2 Thessalonians 2:16-17 is

"16 Now may our Lord Jesus Christ Himself and God our Father, who by grace has loved us and given us eternal comfort and good hope, 17 encourage your hearts and strengthen you in every good word and deed." (Berean Standard Bible)

This seems a bit strange, as St. Paul is mentioning Jesus and the Father, but then uses singular verbs at 17. One explanation of this sometimes given by Trinitarians is that St. Paul is gesturing toward the Trinitarian nature of God with this grammatical usage.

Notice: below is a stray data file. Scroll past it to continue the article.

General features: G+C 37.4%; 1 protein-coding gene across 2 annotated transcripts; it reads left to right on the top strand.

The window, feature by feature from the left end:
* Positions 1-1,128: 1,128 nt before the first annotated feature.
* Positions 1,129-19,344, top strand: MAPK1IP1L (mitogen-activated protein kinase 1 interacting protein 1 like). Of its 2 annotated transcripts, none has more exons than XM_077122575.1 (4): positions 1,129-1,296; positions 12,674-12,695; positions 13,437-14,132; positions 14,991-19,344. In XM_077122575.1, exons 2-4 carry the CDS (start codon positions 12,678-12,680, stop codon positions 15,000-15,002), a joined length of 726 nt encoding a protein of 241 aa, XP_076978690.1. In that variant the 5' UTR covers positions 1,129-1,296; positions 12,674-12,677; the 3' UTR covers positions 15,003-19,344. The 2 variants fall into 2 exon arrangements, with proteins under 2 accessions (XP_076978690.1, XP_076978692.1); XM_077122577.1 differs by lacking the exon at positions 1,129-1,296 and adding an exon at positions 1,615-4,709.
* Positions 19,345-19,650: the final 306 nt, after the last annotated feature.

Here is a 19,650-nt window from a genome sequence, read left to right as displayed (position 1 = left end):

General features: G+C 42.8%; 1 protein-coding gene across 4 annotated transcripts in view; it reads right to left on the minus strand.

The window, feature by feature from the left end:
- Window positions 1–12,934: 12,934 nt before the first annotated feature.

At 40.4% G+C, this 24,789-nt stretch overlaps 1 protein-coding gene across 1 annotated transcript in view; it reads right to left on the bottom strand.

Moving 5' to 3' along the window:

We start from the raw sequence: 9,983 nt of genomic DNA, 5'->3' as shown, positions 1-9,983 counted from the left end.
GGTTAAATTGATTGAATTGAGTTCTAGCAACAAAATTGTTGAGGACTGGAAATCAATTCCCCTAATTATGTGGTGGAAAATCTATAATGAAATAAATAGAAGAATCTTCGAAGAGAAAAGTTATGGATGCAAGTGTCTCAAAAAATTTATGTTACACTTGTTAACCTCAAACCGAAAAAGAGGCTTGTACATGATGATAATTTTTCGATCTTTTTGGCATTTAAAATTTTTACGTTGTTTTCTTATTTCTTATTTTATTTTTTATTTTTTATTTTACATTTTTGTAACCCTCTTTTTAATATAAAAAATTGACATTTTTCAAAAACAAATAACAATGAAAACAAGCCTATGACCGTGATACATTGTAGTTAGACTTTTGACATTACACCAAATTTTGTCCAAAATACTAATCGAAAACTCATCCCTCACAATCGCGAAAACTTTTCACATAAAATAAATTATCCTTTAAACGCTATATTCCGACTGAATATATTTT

How do Biblical Unitarians understand Paul's grammar at 2 Thessalonians 2:16-17?

  • και ο θεος και πατηρ ημων ο αγαπησας ημας and the God and Father of us who loved us. The original Greek is clear in that one Person (the God and Father of us who loved us) is being referred to. The article 'the' brackets both 'God' and 'Father' (Sharp's rule). I don't see how there can be any ambiguity here. Perhaps ask this question in SE-BH for a full explanation of the Greek construct.
    – Nigel J
    Commented Oct 3, 2022 at 2:08
  • Also note the singular Aorist verbs in v. 17 Commented Oct 5, 2022 at 17:38
  • @NigelJ Ambiguity about what? Commented Oct 5, 2022 at 17:48
  • @TheChaz2.0 Right. What do you think follows from that? Commented Oct 5, 2022 at 17:48
  • @NigelJ I've modified the question to focus on 17. Commented Oct 5, 2022 at 18:07


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